Monday, November 2, 2009
This is a story with sad endings all around. Last week, the SEC charged Canadian lawyer, Stanko Grmovsek with insider trading. Here's the SEC's complaint. The complaint alleges that Grmovsek was involved in a 14 year long conspiracy with his friend, Gil Cornblum, another Canadian lawyer, netting over $10 million in illicit profits. Cornblum passed along confidential information regarding pending transactions to Grmovsek. Cornblum was an associate at Sullivan & Cromwell and then a partner at Dorsey & Whitney (of O'Hagan fame!). According to the complaint, while at Sullivan:
Comblum was not in Sullivan's mergers and acquisitions group. He worked in the general corporate practice area. He obtained information about M&A transactions involving Sullivan clients in one of three ways: (1) through discussions with other Sullivan attorneys at lunch or in the hallways; (2) by viewing memoranda or deal documents left outside offices, in fax rooms, or in copy centers; and (3) by accessing electronic documents' in files on Sullivan's document management system, often using passwords intended for use by the word processing department.
At times during this period, Grmovsek would make wake-up calls from Toronto to Cornblum in New York at 4:00 or 5:00 a.m. to ensure that Cornblum arrived at Sullivan's offices to search for information prior to the arrival of other employees. For about four or five months during 1997, Grmovsek also lived with Cornblum in New York while attending film school. Cornblum provided material, non-public information to Grmovsek during phone calls or during discussions at night while Grmovsek was living with him.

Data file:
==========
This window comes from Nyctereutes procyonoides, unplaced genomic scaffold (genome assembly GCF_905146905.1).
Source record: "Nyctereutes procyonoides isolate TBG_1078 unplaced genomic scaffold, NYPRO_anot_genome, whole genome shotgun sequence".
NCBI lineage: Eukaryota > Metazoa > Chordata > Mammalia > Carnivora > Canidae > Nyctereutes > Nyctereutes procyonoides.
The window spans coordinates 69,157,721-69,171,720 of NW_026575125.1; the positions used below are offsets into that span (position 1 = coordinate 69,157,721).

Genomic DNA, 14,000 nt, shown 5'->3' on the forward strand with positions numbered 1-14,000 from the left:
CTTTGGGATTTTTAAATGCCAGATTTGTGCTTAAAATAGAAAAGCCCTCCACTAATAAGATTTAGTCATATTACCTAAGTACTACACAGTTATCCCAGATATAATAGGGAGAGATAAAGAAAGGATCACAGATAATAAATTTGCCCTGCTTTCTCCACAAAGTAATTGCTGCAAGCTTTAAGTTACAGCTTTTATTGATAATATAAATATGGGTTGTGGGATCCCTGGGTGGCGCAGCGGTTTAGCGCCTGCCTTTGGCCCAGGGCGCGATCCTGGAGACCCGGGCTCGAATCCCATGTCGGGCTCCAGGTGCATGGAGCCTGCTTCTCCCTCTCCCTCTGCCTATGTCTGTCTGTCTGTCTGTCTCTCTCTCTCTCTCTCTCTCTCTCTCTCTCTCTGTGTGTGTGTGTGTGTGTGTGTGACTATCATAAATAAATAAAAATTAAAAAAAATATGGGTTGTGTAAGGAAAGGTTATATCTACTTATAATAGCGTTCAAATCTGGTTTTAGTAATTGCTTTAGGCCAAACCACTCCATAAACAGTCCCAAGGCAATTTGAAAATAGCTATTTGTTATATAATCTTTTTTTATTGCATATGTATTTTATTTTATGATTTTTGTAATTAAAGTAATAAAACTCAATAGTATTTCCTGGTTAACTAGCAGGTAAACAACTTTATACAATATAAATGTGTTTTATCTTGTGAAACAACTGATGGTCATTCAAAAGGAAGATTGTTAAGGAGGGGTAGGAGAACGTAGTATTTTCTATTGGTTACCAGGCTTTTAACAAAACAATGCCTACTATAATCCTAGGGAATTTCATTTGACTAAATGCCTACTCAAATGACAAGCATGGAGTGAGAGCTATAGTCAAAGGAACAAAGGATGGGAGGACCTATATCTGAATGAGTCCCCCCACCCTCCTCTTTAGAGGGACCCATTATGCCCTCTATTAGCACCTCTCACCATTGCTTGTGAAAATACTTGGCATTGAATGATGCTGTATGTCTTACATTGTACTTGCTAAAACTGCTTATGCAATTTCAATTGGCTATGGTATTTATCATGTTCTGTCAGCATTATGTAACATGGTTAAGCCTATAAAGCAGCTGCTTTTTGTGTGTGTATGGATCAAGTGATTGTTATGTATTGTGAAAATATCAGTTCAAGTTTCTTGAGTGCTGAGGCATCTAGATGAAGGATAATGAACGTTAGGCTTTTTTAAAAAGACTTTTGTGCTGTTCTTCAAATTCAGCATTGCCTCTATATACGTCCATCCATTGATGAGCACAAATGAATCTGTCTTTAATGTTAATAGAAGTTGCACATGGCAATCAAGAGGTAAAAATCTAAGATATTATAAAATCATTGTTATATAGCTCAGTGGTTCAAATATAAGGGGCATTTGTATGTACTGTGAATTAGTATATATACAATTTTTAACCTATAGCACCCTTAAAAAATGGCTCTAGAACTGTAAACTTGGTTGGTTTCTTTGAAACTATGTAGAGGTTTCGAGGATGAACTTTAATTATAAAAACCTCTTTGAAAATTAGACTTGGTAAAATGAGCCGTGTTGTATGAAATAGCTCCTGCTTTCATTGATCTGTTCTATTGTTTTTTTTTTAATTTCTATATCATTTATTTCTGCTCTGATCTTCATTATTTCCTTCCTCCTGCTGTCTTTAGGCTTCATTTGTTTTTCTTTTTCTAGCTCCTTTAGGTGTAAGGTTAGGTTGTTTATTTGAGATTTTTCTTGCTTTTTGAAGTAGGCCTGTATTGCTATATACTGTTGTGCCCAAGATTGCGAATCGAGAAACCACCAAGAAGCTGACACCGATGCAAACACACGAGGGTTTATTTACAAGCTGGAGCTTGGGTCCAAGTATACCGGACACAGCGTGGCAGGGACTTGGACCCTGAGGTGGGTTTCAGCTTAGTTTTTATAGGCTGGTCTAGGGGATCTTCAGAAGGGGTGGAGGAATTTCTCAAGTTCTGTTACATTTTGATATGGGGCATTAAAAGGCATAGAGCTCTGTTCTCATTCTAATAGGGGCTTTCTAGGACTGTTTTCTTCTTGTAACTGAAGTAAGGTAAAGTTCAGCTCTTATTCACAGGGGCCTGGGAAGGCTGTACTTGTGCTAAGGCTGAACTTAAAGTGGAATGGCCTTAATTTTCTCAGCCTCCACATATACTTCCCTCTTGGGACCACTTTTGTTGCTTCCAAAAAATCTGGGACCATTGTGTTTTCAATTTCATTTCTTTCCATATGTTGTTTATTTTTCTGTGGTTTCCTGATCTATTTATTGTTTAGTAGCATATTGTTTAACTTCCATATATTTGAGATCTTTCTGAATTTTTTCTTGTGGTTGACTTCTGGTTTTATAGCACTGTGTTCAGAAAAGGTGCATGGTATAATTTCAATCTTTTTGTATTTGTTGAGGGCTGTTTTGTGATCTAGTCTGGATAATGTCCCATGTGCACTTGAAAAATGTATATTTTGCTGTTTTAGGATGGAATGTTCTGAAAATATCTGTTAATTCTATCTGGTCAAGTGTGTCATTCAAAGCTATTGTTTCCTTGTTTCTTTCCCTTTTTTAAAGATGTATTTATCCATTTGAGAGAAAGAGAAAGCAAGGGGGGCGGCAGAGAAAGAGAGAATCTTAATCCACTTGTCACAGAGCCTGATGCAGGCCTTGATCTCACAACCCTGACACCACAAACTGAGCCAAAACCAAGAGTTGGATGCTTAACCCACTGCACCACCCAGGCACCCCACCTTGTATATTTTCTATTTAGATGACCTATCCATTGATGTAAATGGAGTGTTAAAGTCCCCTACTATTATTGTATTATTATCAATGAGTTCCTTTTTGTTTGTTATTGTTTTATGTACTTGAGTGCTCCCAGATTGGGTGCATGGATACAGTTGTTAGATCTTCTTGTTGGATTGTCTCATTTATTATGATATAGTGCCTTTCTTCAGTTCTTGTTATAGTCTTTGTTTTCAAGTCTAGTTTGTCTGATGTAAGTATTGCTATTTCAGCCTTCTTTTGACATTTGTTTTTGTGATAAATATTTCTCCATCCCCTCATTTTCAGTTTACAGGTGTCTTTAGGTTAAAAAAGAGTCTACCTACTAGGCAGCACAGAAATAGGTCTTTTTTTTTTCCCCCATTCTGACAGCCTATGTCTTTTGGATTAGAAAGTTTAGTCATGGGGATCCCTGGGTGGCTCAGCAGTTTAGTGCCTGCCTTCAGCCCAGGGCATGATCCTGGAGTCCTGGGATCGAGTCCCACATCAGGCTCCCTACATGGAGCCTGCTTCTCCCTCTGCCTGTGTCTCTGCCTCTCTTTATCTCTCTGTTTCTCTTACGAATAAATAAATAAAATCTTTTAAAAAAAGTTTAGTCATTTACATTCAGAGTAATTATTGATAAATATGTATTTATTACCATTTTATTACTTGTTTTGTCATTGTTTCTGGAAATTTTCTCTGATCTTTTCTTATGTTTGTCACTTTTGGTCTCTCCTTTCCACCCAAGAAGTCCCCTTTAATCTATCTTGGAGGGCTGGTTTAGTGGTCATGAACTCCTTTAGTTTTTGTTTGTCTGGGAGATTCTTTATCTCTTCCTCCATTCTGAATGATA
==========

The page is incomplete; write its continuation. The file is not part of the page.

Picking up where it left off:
While Cornblum was a partner at Dorsey & Whitney:
Comblum worked on the transactions involving three [...] U.S. issuers and obtained information about the other transactions in one of three ways: (1) through searches of files contained in NetDocuments, Dorsey's electronic database system; (:2) from conversations with other attorneys about their matters; and (3) through conflict checks.
From 2005 through 2006, Comblum provided information to Grmovsek during calls made from Gnnovsek's cell phone to Comblum's office phone. Beginning in 2006, Comblum began using pay phones to communicate with Gnnovsek in an effort to conceal their contacts. In addition, during 2006 and 2007 Gnnovsek was a frequent visitor to Comblum's office prior to weekly lunch dates. Comblum provided informnnation to Gnnovsek during these phone calls and lunch meetings.